####

For more information, please click here

Contacts:
Sabine Lehr


@SpringerNature

Copyright © Springer

If you have a comment, please Contact us.

Issuers of news releases, not 7th Wave, Inc. or Nanotechnology Now, are solely responsible for the accuracy of the content.

Bookmark:
Delicious Digg Newsvine Google Yahoo Reddit Magnoliacom Furl Facebook

Related Links

RELATED JOURNAL ARTICLE:

Related News Press

Graphene/ Graphite

Buckyballs on gold are less exotic than graphene July 22nd, 2022

Nanotubes: a promising solution for advanced rubber cables with 60% less conductive filler June 1st, 2022

News and information

Biology’s hardest working pigments and ‘MOFs’ might just save the climate: A range of processes that currently depend on fossil fuels but are really hard to electrify will depend on the development of genuinely clean fuels, and for that to happen, much more efficient catalysts wi July 22nd, 2022

Generating power where seawater and river water meet July 22nd, 2022

First electric nanomotor made from DNA material: Synthetic rotary motors at the nanoscale perform mechanical work July 22nd, 2022

At the water’s edge: Self-assembling 2D materials at a liquid–liquid interface: Scientists find a simple way to produce heterolayer coordination nanosheets, expanding the diversity of 2D materials July 22nd, 2022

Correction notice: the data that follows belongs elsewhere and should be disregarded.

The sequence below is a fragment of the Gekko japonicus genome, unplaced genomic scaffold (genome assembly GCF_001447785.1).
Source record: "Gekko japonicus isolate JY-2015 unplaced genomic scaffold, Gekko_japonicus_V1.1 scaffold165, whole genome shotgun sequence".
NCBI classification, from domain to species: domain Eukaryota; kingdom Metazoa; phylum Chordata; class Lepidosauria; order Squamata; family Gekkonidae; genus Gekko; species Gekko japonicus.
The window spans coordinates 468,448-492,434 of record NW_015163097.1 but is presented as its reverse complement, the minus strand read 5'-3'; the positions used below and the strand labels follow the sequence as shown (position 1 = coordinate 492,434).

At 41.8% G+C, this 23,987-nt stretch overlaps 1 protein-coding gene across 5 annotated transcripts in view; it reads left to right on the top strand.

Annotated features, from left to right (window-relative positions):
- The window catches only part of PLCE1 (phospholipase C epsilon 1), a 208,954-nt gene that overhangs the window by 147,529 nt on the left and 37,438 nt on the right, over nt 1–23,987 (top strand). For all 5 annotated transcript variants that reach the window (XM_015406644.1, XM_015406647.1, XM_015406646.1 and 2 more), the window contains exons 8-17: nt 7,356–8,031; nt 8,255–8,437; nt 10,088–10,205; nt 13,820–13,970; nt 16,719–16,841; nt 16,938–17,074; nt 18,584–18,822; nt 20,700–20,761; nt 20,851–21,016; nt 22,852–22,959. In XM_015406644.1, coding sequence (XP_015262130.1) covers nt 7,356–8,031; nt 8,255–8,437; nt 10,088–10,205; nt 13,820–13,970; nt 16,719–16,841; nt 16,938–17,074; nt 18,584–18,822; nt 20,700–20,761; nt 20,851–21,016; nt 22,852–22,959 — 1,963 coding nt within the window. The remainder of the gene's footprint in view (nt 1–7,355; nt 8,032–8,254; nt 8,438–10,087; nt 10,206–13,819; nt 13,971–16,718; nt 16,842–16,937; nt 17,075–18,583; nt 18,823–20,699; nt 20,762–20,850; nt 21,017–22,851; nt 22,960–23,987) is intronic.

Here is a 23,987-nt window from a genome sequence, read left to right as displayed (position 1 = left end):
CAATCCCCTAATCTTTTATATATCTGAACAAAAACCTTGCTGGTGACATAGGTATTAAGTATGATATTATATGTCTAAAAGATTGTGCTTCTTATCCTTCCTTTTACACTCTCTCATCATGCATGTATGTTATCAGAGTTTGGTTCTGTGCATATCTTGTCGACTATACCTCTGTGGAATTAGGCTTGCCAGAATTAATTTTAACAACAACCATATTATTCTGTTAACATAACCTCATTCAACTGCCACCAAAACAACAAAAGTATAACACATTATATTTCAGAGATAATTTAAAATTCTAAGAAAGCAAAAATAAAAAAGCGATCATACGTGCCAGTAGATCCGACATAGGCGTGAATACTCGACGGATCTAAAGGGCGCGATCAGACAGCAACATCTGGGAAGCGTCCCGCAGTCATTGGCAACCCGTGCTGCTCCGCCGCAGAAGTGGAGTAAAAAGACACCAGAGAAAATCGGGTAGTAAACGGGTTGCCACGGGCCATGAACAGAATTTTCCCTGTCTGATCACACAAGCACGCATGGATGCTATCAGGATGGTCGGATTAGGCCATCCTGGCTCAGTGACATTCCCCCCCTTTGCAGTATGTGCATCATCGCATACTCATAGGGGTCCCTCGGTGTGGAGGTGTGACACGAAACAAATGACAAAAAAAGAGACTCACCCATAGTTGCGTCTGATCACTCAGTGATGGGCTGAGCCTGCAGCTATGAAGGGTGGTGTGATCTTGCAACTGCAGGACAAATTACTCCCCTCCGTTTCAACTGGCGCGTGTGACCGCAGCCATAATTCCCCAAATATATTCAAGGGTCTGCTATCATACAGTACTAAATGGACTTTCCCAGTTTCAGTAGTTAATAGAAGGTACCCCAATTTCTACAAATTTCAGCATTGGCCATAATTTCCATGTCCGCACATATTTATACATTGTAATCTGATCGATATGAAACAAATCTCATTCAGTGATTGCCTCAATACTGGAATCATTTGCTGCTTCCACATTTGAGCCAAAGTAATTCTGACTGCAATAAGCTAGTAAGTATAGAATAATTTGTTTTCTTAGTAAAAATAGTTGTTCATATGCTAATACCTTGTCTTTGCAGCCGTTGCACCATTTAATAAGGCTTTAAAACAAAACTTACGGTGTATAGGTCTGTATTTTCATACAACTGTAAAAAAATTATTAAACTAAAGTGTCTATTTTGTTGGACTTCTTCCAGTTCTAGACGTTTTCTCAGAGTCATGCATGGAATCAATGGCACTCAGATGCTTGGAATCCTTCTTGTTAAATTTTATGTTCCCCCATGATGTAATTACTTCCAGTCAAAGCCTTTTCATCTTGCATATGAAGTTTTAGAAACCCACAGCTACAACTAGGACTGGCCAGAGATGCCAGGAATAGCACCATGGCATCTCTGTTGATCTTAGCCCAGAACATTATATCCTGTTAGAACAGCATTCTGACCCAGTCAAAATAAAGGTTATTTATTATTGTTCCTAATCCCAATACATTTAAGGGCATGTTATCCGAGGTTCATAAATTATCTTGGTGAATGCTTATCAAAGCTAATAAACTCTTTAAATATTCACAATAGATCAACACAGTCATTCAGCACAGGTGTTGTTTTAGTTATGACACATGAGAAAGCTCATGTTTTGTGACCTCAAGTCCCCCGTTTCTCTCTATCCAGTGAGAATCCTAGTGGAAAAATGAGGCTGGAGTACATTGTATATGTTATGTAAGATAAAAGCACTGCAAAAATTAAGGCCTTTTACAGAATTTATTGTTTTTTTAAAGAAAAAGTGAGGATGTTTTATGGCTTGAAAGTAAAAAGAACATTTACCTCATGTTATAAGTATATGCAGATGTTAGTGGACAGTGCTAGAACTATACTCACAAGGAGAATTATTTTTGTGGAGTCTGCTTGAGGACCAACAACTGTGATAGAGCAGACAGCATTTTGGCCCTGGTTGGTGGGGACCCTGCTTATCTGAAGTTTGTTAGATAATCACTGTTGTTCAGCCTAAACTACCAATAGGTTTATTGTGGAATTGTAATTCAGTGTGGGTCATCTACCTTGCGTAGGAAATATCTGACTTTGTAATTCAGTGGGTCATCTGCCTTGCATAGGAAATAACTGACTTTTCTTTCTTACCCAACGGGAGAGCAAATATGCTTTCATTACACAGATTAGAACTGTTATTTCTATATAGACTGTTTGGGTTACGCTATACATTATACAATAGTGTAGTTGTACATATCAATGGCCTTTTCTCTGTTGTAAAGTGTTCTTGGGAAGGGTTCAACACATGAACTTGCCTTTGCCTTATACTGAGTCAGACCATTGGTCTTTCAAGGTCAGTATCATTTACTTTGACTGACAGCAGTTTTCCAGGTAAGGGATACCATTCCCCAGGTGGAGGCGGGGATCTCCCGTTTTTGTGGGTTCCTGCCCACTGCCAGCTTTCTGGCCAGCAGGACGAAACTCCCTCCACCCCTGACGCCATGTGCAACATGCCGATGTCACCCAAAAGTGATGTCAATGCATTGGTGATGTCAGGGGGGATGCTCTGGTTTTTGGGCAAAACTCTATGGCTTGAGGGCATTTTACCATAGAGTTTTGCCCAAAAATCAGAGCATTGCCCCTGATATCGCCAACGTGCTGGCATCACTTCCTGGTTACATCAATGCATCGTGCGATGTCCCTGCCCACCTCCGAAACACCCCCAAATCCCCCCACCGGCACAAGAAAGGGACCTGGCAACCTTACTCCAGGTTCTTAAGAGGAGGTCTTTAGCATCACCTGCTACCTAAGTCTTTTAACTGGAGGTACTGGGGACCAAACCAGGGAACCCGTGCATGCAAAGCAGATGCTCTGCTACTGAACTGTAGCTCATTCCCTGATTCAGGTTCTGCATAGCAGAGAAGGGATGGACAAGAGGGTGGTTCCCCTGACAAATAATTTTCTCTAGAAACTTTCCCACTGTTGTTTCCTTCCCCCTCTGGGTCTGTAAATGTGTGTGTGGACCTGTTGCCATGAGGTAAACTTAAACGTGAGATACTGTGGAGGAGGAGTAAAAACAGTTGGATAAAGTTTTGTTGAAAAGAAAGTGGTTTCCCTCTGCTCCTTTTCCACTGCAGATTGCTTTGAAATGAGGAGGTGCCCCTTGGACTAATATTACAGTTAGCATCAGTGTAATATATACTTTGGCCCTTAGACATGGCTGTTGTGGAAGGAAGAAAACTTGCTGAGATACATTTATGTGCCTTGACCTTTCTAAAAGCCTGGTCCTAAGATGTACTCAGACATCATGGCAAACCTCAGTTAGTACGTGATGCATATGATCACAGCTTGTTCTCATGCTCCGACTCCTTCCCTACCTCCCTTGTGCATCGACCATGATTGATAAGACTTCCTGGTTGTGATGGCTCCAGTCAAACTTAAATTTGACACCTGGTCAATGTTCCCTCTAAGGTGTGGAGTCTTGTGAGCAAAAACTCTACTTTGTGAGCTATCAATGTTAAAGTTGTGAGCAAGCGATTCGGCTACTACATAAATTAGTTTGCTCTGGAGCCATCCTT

Superconductivity

An atomic-scale window into superconductivity paves the way for new quantum materials: New technique helps researchers understand unconventional superconductors June 3rd, 2022

A new step in the search for room-temperature superconductors May 27th, 2022

Quantum ‘shock absorbers’ allow perovskite to exhibit superfluorescence at room temperature April 1st, 2022

Possible Futures

Biology’s hardest working pigments and ‘MOFs’ might just save the climate: A range of processes that currently depend on fossil fuels but are really hard to electrify will depend on the development of genuinely clean fuels, and for that to happen, much more efficient catalysts wi July 22nd, 2022

Generating power where seawater and river water meet July 22nd, 2022

First electric nanomotor made from DNA material: Synthetic rotary motors at the nanoscale perform mechanical work July 22nd, 2022

At the water’s edge: Self-assembling 2D materials at a liquid–liquid interface: Scientists find a simple way to produce heterolayer coordination nanosheets, expanding the diversity of 2D materials July 22nd, 2022